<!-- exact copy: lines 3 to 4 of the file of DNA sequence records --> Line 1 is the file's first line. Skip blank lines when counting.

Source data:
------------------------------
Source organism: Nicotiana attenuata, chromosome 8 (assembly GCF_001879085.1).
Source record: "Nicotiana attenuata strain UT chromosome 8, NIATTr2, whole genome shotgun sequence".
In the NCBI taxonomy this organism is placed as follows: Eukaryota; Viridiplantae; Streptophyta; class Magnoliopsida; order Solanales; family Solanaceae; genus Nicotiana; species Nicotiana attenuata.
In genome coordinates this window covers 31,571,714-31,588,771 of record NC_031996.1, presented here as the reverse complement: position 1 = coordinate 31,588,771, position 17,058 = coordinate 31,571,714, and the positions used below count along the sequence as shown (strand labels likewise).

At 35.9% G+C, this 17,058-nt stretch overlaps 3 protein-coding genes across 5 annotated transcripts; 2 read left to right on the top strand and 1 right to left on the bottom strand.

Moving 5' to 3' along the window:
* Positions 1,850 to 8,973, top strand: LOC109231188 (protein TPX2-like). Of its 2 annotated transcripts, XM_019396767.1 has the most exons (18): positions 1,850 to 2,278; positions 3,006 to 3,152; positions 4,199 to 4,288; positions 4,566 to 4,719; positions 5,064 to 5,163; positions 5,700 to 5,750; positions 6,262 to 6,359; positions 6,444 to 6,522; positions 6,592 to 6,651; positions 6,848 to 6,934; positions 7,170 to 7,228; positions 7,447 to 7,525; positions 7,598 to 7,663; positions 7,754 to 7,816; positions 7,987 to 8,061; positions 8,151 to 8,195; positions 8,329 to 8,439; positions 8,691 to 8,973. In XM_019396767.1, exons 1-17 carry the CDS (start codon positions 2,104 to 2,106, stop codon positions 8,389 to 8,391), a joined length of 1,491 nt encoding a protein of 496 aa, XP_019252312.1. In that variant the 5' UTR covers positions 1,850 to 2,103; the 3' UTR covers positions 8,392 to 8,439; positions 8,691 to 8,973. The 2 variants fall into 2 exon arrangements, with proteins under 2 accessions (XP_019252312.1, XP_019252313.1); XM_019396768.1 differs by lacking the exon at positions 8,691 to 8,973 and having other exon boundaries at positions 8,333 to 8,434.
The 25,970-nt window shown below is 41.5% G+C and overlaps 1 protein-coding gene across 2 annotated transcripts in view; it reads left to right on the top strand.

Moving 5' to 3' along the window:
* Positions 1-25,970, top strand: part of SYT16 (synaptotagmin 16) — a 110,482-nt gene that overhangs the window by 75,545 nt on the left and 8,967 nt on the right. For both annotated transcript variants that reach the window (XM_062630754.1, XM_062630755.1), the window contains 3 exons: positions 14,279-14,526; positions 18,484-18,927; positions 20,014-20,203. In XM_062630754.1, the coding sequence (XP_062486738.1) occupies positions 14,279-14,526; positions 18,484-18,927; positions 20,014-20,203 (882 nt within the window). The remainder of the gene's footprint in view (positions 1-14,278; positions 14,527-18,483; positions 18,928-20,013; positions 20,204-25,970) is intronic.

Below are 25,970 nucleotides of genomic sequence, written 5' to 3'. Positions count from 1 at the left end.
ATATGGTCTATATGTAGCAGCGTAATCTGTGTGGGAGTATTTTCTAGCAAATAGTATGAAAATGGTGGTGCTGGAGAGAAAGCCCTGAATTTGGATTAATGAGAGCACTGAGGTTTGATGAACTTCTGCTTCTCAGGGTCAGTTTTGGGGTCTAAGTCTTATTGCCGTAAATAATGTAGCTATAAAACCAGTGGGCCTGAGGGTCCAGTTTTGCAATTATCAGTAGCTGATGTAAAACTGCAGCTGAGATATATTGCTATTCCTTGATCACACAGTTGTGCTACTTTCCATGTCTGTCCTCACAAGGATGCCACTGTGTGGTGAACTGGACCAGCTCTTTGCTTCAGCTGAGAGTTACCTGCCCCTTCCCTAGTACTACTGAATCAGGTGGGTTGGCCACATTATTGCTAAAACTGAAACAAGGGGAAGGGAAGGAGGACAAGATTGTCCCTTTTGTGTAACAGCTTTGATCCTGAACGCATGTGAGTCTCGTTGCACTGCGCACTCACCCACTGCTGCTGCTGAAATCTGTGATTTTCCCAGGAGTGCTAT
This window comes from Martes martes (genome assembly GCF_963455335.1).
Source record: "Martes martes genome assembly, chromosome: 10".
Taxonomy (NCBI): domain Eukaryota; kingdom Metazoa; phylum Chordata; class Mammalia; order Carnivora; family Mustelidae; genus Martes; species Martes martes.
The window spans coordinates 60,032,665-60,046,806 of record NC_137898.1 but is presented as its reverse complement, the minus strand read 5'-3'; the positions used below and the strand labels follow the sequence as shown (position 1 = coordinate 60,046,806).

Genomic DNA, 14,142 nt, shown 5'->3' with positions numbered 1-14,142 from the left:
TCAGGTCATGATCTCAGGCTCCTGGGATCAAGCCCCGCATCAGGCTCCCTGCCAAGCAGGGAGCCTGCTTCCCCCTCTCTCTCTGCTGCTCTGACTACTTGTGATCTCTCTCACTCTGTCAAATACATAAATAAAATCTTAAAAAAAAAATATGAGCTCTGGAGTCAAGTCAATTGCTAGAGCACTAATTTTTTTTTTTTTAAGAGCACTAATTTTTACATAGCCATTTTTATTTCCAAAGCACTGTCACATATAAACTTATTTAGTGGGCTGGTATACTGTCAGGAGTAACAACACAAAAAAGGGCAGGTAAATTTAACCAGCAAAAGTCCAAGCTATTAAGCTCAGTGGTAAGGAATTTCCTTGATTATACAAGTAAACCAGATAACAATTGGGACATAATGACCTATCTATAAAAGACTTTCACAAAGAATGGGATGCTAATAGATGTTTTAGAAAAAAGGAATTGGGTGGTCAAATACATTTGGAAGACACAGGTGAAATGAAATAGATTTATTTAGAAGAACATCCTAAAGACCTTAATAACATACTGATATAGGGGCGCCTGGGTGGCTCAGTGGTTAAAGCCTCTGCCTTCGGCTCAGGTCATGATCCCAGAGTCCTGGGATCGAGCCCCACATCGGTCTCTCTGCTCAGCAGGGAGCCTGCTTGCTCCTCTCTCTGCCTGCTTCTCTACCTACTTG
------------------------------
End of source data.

In the NCBI taxonomy this organism is placed as follows: Eukaryota; Viridiplantae; Streptophyta; class Magnoliopsida; order Solanales; family Solanaceae; genus Nicotiana; species Nicotiana attenuata.
In genome coordinates this window covers 31,571,714-31,588,771 of record NC_031996.1, presented here as the reverse complement: position 1 = coordinate 31,588,771, position 17,058 = coordinate 31,571,714, and the positions used below count along the sequence as shown (strand labels likewise).